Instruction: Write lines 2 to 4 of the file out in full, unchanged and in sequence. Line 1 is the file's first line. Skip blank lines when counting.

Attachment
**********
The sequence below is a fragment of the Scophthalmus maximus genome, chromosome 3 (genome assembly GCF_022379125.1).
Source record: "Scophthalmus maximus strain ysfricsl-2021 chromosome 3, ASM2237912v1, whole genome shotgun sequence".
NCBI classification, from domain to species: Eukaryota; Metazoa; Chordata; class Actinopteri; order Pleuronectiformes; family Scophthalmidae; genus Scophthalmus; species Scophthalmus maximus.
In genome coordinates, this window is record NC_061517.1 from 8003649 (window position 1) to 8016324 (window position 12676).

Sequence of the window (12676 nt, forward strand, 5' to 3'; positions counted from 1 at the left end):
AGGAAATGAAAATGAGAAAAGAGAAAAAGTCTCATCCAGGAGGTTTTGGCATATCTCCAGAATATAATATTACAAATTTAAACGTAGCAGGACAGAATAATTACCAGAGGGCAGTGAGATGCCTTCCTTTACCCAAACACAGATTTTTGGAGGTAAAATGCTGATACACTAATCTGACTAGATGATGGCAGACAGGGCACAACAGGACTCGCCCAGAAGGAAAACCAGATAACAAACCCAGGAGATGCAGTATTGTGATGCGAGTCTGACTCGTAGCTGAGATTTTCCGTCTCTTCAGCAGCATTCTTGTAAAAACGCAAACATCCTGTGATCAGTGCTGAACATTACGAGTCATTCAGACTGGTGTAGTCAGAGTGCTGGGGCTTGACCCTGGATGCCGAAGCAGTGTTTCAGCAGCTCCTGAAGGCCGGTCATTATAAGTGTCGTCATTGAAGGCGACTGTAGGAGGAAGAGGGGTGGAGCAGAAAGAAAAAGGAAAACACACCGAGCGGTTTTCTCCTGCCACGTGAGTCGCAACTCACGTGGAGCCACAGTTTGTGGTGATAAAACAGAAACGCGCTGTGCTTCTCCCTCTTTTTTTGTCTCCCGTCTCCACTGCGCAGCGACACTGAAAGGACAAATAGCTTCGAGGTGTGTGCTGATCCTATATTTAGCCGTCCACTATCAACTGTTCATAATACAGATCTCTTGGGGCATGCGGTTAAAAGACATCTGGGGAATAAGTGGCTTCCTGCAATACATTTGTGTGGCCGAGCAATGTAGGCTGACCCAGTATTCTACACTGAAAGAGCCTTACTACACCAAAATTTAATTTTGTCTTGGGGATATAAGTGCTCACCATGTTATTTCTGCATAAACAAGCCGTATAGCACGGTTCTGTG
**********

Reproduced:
Source record: "Scophthalmus maximus strain ysfricsl-2021 chromosome 3, ASM2237912v1, whole genome shotgun sequence".
NCBI classification, from domain to species: Eukaryota; Metazoa; Chordata; class Actinopteri; order Pleuronectiformes; family Scophthalmidae; genus Scophthalmus; species Scophthalmus maximus.
In genome coordinates, this window is record NC_061517.1 from 8003649 (window position 1) to 8016324 (window position 12676).